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Suggestion: package 'components'

  Good day!

  This is something that occured to me recently as a possible enhancement to
Debian's packaging system.  I'm actually less sure now that it's necessarily
desirable, and I can't help with implementation details (I have enough other
projects already! :) ), but I think it's an interesting idea.

  The problem that it attempts to solve is this: often packages have 'auxillary'
data which may or may not be useful to all users: for example, the Gnome panel's
sound files, or icons.  Currently, there is a mishmash of ways in which this
is solved; sometimes the offending files are broken off into another package,
sometimes (especially if they seem relatively small) they're just included
'wholesale' in the parent package.  These mechanisms actually work fairly well,
which is why I'm not sure my suggestion is necessary, but there is one other
potential glitch.  Consider, as an example, the case of translated files.  Where
do they go?  The current system, as far as I know, tends to provide them
in extra packages in 'doc', but I'm not aware of any organization.  In
particular, there's no way to tell the packaging system 'please install any
documentation or gettext files for Foo-ese with their respective packages, and
leave out the English manpages for such packages.'  My suggestion at least
provides a framework that could be used for this.

  I would suggest the creation of a new lightweight package, tentatively called
a 'package component'.  These packages could, in the simplest case, just
be .tar.gz files; control information for them (which should be very little)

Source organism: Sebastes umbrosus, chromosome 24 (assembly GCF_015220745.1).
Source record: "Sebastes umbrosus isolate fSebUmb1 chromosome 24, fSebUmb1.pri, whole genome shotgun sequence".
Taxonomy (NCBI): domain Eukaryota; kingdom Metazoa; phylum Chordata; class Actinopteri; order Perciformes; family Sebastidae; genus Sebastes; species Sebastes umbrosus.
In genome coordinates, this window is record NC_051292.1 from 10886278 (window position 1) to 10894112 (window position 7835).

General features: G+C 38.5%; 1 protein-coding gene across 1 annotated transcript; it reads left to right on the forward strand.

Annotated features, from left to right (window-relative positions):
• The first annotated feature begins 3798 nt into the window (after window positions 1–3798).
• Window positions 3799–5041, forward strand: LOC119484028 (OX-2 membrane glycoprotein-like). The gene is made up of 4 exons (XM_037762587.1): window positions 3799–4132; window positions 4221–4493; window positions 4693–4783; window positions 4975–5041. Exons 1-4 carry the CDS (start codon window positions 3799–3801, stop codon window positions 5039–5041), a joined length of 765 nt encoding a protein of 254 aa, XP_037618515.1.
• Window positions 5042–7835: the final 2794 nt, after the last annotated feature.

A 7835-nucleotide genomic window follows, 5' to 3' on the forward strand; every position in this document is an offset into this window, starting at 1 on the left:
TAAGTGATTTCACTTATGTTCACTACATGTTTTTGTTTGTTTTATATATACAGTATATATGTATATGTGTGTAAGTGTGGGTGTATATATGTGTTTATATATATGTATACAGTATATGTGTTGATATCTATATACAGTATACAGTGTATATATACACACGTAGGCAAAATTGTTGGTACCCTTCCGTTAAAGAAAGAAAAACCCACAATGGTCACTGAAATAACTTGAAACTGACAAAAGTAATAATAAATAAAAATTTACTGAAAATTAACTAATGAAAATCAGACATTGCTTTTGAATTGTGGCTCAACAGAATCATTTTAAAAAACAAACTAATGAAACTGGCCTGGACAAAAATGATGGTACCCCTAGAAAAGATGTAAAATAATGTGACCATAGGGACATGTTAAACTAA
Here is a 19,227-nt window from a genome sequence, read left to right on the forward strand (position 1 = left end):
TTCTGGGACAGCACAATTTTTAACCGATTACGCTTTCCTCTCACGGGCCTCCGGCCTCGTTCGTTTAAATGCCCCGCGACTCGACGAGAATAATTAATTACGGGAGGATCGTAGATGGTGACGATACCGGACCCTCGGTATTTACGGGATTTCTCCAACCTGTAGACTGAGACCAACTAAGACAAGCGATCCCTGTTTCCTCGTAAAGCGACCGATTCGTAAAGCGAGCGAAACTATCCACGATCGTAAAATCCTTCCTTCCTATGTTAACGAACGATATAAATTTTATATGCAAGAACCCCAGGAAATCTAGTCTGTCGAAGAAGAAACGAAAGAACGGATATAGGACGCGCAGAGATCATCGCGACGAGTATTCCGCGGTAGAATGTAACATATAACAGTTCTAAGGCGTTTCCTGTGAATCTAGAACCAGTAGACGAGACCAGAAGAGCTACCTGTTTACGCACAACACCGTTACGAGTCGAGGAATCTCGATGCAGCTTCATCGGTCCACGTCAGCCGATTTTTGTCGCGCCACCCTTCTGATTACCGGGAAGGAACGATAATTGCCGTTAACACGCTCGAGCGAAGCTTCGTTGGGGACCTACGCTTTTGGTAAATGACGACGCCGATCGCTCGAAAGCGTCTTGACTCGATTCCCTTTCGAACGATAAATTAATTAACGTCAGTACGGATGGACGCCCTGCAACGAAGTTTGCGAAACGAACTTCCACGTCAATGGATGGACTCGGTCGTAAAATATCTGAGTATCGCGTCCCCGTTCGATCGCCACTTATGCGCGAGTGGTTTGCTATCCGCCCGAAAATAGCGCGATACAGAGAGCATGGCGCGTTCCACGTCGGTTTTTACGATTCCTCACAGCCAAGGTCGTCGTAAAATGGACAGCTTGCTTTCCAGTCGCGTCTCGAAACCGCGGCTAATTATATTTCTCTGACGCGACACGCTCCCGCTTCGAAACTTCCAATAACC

would be stored in the master package. (see below)  Installing a component would
just consist of unpacking the .tar.gz file and adding the files to the
package's file list; deinstalling a component would consist of removing the
files in it.  Components would be declared in control, with details provided in
a 'components' control file.  A rough outline would be the following:

Package: MyProgram
Version: 0.0.0
Components: doc-en, doc-de, icons-gnome, wmaker-theme
Component-Suggests: doc-en, icons-gnome

Component: doc-en
Conflicts: doc-de
Description: English documentation for MyProgram
  This contains the German version of MyProgram's documentation.

Component: doc-de
Conflicts: doc-en
Description: German documentation for MyProgram
  This contains the German version of MyProgram's documentation.

Component: icons-gnome
Description: Gnome icons for MyProgram
  This contains Gnome icons for MyProgram; if you don't use Gnome you don't need
 to install it.  On the other hand, it doesn't take much disk space and you
 probably want to install it if you use Gnome.

Component: wmaker-theme
Description: WindowMaker theme for MyProgram
  This contains a WindowMaker theme based on MyProgram.

  Obviously you could trivially split the above into separate packages.
However, I have a second half to this proposition!  Making these things into
components gives the packaging system information about their relationship to
the parent package; I therefore suggest the following possibilities:

 1) Allow a program to refer to another program's components (and implicitly
   to that program) in its control file, eg:
Depends: python.net

 2) Allow two special forms, 'package.*' and '*.component' to be used.
   Especially the second form is helpful.  For example:
Recommends: *.icons-gnome
Suggests: *.wmaker-theme

  could be put in the Gnome or wmaker packages.

 3) Allow the user to specify a global component installation hint.  This will
cause the named component to be selected in any package which contains it.  For
example, German users could put:

APT::Get::Component-Hint "doc-de"

  in /etc/apt/apt.conf, and users of both wmaker and Gnome could put:

APT::Get::Component-Hint "wmaker-theme, icons-gnome"

  Does anyone else think this idea has some possibilities, or is it just


  PS - yes, this letter was -triggered- by the recent message which mentioned
     translated manpages, but I've been thinking about the problem and this
     solution for a while, I just never got arround to bringing it up.

  I used to be indecisive, but now I'm not sure.

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